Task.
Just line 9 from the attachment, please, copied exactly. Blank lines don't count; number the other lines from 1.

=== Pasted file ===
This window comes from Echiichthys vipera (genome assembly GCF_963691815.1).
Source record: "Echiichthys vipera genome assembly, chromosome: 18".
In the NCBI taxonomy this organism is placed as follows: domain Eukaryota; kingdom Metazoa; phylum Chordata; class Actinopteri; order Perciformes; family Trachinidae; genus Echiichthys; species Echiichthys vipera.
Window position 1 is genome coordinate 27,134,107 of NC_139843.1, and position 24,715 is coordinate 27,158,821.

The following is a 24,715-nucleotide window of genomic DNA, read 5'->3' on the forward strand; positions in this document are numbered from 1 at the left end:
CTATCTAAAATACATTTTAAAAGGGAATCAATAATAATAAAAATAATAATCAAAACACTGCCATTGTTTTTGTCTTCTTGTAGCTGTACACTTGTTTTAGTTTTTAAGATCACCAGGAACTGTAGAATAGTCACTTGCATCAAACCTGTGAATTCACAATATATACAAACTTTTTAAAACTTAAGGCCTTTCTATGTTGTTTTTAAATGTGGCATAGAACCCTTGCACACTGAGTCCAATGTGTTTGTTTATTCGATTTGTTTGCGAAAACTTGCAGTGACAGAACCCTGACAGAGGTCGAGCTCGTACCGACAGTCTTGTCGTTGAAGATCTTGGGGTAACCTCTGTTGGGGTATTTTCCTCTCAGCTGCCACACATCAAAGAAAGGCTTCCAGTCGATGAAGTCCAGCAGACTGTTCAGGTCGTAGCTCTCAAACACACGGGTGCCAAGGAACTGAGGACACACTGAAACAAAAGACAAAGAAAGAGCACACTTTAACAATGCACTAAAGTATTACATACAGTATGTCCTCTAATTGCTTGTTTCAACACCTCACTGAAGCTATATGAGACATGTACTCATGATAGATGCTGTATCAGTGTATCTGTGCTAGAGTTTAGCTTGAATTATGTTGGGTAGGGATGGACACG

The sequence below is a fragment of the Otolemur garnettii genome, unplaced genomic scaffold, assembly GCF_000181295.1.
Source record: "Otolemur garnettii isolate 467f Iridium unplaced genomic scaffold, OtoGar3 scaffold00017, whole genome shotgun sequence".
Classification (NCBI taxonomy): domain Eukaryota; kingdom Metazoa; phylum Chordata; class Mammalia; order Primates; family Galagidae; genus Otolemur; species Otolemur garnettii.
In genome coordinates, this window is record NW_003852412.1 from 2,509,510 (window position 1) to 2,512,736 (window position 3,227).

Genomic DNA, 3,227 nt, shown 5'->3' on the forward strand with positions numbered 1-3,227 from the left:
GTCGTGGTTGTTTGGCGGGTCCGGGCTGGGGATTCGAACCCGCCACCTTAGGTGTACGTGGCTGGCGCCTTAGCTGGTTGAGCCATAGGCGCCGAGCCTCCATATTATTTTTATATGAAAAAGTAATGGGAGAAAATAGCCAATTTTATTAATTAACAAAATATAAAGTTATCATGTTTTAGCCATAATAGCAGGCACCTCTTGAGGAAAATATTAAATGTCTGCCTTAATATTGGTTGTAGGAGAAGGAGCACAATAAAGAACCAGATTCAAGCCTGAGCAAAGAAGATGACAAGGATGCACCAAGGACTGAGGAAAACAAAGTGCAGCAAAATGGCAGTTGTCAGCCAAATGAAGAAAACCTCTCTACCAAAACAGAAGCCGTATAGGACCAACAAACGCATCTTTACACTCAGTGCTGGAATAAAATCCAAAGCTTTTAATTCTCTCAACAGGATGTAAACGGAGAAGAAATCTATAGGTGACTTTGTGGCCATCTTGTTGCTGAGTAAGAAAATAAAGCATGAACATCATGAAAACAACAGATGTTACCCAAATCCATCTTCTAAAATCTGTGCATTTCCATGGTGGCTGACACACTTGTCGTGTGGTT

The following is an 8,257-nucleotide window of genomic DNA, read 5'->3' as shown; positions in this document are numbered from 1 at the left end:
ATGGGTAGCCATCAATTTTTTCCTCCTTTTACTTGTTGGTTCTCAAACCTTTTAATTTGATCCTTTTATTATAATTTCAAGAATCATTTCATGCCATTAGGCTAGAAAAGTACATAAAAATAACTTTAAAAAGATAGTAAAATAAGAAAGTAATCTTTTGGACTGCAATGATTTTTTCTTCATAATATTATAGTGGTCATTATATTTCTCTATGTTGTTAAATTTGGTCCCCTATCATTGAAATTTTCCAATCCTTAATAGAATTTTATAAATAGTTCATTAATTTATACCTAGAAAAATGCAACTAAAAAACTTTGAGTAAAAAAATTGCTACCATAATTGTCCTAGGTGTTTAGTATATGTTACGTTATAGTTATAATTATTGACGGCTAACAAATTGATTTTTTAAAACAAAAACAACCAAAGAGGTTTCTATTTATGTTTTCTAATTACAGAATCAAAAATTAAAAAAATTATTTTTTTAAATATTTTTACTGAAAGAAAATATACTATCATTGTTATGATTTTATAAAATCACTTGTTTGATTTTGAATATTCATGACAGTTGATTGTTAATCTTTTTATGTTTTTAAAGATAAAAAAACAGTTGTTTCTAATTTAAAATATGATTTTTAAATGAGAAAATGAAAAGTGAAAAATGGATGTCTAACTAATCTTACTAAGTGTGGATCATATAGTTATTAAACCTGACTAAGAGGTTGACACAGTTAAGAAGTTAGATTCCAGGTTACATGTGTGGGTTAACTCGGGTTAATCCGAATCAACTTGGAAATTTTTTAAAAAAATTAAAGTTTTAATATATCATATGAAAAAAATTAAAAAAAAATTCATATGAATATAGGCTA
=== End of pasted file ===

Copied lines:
Classification (NCBI taxonomy): domain Eukaryota; kingdom Metazoa; phylum Chordata; class Mammalia; order Primates; family Galagidae; genus Otolemur; species Otolemur garnettii.